UMR Index



Score: 34.9%

Sustainable Mobility



Score: 33.7%

Public Transit



Score: 32.3%

Population 5.4 million
Surface area (km2) 896
Population-density (people/km2) 6,027
GDP per capita ($) 19,992
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What Monterrey Does Well in Urban Mobility

Mexico is a global leader in mobility-related spending, much to Monterrey's benefit. The city has a network of well-maintained and interconnected roadways. Under a six-year, $5.4 billion Mobility Master Plan announced last year, the state of Nuevo Leon aims to nearly double the size of the city’s metro by building three new lines and investing in a new fleet of low-emission buses.

The share of car ownership among residents is moderate, limiting emissions. The Master Plan’s “Complete Streets” initiative aims to further support active mobility by modifying certain streets with wide sidewalks, urban furniture, green areas, and other amenities.

Urban Mobility Readiness Index, Sustainable Mobility and Public Transit scores

Challenges and Opportunities for Monterrey’s Transportation System

With limited enforcement of traffic laws and transport safety rules, many residents feel unsafe on the roads. The Complete Streets initiative should enhance safety by improving roadway design, discouraging the use of private vehicles, and reducing commuting times.

Given high ticket prices relative to local income levels, public transit remains out of reach for Monterrey's poorest residents.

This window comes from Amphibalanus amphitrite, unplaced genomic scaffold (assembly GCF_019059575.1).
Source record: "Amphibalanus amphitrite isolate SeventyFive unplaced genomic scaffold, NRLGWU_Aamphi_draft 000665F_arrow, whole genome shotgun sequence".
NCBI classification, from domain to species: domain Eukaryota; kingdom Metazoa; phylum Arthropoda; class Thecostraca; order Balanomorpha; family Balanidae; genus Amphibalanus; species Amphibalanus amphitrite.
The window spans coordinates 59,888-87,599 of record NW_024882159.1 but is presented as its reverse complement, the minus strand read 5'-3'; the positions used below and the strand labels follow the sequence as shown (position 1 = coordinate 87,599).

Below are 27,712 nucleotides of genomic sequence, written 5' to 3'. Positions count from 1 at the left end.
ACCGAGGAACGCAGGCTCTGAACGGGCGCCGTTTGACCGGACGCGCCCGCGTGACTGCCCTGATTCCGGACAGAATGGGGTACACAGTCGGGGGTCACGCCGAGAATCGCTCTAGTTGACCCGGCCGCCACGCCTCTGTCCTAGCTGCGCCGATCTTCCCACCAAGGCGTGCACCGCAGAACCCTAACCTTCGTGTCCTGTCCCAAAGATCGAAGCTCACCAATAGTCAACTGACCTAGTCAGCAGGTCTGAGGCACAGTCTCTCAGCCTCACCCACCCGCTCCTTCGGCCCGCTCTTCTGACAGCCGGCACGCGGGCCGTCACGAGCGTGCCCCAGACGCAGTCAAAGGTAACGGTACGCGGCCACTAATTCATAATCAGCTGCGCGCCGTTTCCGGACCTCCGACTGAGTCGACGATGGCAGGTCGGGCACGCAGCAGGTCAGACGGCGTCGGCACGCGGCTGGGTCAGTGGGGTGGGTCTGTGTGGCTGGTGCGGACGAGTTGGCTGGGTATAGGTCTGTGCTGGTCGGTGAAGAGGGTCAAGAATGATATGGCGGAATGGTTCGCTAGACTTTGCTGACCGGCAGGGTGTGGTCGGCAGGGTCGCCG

Dimensions of the Urban Mobility Readiness Index score

How Monterrey Can Improve Its Public Transportation and Sustainable Mobility

Monterrey lags behind many of its peers in terms of incentives for electric vehicles (EVs). To help close this gap, Monterrey could increase its purchase subsidies or tax exemptions, or introduce non-monetary incentives such as dedicated EV lanes. In addition, the city can expand the No-drive days (Hoy No Circula) program to further limit combustion engine car usage and encourage EV adoption via priority access lanes.

With its relatively high fares, Monterrey underperforms its regional peers on affordability. To help close this gap with other Latin American cities, Monterrey can provide government-backed subsidies for transit fares. This can be accomplished in multiple ways, including lowering the price of fares for everyone, lowering fares on an income basis, or selling long term passes (such as monthly or quarterly) that discount fares for heavy transit users. The city’s metro currently offers discounts for multi-trip tickets.

Comparative Urban Mobility Readiness Index scores